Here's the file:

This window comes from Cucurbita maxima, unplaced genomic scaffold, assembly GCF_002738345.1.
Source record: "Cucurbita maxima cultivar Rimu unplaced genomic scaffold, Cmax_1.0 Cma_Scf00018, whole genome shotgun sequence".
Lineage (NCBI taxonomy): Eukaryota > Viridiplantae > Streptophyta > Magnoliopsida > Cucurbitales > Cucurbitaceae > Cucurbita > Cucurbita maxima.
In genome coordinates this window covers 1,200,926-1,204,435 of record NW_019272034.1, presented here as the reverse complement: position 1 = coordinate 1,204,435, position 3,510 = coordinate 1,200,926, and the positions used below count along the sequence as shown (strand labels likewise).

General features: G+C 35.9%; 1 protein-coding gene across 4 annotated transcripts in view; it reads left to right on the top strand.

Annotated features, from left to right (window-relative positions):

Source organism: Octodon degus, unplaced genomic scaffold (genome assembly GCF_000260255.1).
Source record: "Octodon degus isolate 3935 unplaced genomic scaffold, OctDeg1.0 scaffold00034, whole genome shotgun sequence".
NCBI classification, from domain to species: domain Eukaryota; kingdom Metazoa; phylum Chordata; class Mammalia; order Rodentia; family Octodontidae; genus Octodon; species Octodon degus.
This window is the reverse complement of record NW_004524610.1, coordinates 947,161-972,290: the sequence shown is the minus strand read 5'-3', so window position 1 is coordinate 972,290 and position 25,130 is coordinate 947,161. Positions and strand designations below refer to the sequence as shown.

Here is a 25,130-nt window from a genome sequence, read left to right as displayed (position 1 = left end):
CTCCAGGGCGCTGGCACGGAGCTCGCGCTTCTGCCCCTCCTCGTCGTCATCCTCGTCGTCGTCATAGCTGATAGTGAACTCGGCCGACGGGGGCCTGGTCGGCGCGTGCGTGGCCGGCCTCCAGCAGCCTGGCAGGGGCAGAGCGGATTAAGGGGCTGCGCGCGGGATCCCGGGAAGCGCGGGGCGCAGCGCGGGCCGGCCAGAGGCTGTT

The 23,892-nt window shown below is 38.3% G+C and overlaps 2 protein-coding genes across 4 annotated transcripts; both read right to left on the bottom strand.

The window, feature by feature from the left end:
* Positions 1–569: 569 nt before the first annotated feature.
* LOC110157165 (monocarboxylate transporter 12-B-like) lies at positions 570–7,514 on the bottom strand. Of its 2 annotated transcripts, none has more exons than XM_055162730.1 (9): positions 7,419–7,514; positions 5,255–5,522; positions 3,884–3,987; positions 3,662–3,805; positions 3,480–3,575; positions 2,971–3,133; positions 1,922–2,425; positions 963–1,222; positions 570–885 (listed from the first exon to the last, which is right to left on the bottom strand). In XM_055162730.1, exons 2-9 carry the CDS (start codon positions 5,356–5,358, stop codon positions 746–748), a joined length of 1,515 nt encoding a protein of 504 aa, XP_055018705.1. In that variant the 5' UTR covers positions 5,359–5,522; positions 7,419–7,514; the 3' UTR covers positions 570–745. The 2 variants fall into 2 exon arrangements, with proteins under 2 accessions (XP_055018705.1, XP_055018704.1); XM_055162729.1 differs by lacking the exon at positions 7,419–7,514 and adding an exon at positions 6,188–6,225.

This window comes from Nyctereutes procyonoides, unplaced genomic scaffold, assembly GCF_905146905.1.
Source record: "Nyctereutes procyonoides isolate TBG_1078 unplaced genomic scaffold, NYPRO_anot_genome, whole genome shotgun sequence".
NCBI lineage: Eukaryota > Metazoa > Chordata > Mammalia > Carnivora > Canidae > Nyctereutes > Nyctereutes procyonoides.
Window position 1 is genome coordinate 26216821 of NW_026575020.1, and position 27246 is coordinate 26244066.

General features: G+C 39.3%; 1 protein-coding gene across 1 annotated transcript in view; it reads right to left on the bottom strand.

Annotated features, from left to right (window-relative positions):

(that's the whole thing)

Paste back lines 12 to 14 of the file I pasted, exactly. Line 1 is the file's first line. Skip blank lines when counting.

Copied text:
CTCCAGGGCGCTGGCACGGAGCTCGCGCTTCTGCCCCTCCTCGTCGTCATCCTCGTCGTCGTCATAGCTGATAGTGAACTCGGCCGACGGGGGCCTGGTCGGCGCGTGCGTGGCCGGCCTCCAGCAGCCTGGCAGGGGCAGAGCGGATTAAGGGGCTGCGCGCGGGATCCCGGGAAGCGCGGGGCGCAGCGCGGGCCGGCCAGAGGCTGTT

The 23,892-nt window shown below is 38.3% G+C and overlaps 2 protein-coding genes across 4 annotated transcripts; both read right to left on the bottom strand.

The window, feature by feature from the left end: